latest-news-headlines Market Intelligence /marketintelligence/en/news-insights/latest-news-headlines/s-p-sees-increased-risks-for-certain-utilities-from-coronavirus-recession-57676435 content esgSubNav
In This List

S&P sees increased risks for certain utilities from coronavirus, recession


Insight Weekly: Loan-to-deposit ratio rises; inventory turnovers ebb; miners add female leaders


Insight Weekly: Sustainable bonds face hurdles; bad loans among landlords; AI investments up


Insight Weekly: Bank oversight steps up; auto insurers’ dismal year; VC investment slumps


Insight Weekly: Renewables lead capacity additions; bank mergers of equals up; nickel IPOs surge

S&P sees increased risks for certain utilities from coronavirus, recession

Although most North American utilities are well-positioned to weather a global recession in 2020, S&P Global Ratings said in a March 19 report utilities most exposed to downside risk are those with a high proportion of commercial and industrial customers, cyclical nonutility businesses and large construction projects.

S&P Global Ratings' base case scenario includes a global recession this year brought on by measures to contain the novel coronavirus, with S&P economists forecasting a second-quarter contraction of 6% before recovery begins in the second half of 2020. But utilities are likely to be spared from the worst of any economic effects.

The utility sector will likely experience reduced sales volumes in the near term as large events like sporting events and concerts are postponed, and federal and local governments implement social distancing procedures, credit analyst Obioma Ugboaja wrote. But utilities "provide an essential service to consumers and businesses" that will likely protect their bottom line.

While some utilities benefit from decoupling, a regulatory mechanism that protects the companies' margins regardless of sales volume declines, it is not available in every state. As a result, utilities most at risk are those without decoupling, where a large proportion of their customer base is commercial and industrial, and that already have negative outlooks or limited cushion in their financial risk profiles, Ugboaja said.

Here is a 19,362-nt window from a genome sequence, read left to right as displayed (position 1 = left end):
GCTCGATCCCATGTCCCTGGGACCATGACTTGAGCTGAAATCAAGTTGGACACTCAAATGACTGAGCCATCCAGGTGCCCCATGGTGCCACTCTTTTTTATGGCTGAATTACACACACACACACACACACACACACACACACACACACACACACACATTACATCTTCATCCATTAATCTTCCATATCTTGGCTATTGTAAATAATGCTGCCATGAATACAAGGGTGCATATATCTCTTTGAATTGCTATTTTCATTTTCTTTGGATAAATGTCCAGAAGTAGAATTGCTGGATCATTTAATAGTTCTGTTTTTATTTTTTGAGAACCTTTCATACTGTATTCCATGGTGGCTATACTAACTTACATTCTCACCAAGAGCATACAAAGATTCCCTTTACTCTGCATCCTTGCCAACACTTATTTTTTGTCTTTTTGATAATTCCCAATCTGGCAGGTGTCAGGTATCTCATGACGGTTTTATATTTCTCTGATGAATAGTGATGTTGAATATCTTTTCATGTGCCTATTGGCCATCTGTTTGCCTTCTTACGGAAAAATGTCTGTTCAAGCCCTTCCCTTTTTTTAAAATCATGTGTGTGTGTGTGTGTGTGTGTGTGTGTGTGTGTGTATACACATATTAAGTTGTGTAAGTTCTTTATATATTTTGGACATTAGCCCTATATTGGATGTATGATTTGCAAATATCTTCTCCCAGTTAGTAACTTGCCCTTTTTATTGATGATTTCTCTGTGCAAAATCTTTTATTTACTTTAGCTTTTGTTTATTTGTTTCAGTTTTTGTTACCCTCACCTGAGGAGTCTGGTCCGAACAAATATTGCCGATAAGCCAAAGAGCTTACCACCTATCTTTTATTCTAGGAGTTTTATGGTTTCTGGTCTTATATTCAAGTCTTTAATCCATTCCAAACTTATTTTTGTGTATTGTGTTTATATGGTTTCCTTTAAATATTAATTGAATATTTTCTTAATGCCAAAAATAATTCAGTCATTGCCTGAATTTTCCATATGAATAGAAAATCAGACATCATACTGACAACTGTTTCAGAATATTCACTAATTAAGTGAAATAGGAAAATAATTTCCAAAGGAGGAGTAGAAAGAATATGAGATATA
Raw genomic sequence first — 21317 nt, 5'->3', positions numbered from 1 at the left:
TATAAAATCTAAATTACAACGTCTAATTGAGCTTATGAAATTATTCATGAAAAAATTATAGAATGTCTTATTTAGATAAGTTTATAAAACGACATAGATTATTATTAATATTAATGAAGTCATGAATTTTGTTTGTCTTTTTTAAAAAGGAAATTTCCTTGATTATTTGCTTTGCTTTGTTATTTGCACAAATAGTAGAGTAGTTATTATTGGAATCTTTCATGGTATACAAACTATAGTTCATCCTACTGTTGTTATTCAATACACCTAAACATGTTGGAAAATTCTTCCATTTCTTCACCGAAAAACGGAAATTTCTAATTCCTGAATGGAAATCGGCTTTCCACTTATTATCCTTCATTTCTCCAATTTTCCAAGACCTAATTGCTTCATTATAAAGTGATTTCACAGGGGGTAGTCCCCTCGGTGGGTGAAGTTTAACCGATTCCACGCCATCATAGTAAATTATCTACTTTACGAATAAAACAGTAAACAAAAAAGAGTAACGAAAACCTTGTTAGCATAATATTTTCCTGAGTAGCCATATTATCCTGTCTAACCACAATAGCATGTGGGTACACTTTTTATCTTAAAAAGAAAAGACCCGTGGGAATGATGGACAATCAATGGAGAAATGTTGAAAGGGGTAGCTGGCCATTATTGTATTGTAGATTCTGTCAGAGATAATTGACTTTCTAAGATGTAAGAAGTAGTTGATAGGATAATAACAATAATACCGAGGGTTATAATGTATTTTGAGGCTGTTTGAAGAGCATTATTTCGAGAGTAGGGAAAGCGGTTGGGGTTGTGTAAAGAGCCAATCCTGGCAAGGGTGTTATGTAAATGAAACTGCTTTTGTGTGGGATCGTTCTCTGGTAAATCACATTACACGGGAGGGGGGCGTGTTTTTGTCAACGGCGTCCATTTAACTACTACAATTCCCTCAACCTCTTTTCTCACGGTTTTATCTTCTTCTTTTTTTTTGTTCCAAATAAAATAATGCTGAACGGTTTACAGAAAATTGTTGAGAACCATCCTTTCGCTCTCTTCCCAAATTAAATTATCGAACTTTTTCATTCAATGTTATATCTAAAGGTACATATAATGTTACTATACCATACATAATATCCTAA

READ MORE: Sign up for our weekly coronavirus newsletter here, and read our latest coverage on the crisis here.

"Electric utilities with disproportionately large commercial and industrial customers could be vulnerable, should the COVID-19 outbreak persist beyond our base-case expectations," the credit analyst wrote. Utilities with such exposure include ALLETE Inc., Entergy Corp. subsidiary Entergy Louisiana LLC and MidAmerican Energy Co., a Berkshire Hathaway Energy company.

"This reflects our view that electric utilities whose revenues largely depend on commercial and industrial activity could see weaker cash flows if the outbreak persists, heightening regulatory lag, and weakening their ability to earn their authorized returns," Ugboaja added.

Utilities may also see additional credit risks if they have cyclical nonutility businesses partially tied to other macroeconomic factors. This includes utilities with exposure to midstream, such as Dominion Energy Inc. and CenterPoint Energy Inc., and construction services, such as MDU Resources Group Inc.

A third risk factor is that, "a persistent viral outbreak heightens project execution risk for certain large scale projects," especially for capital-intensive projects already facing delays and regulatory setbacks, according to the credit agency. One example is Southern Co.'s expansion project at the Alvin W. Vogtle Nuclear Plant, where majority project owner and Southern unit Georgia Power Co. and its partners are on a tight schedule to finish building two nuclear reactors.

Other utilities include Dominion and Duke Energy Corp., with risk stemming from their ownership of the Atlantic Coast Pipeline, LLC project.

S&P Global Ratings estimates regulated utilities will issue about $7 billion in equity in 2020, compared to more than $30 billion in equity issuance in 2019.

"We now believe that market volatility may put a damper on previously planned equity issuance, exposing those with reduced cushion in their financial measures," Ugboaja said. "Moreover, we recently observed a general tightening of the commercial paper market but utilities now appear to be effectively managing to extend maturities."

S&P Global Ratings assessments are in line with other credit agencies and equity analyst commentary on how the utility sector will fare. Moody's noted March 18 that utilities face risks from market volatility and reduced demand from C&I customers. CreditSights analyst Andrew DeVries wrote in a March 19 note that most utilities will not immediately need additional equity during the current selloff, though the sector has been impacted by U.S. equity markets' recent turbulence.

"[W]e do not expect to see a widespread weakening of credit quality for the sector because of COVID-19. That being said, the virus' outbreak presents some uncertainty, and we could see selected rating actions as we continue to monitor developments," Ugboaja wrote.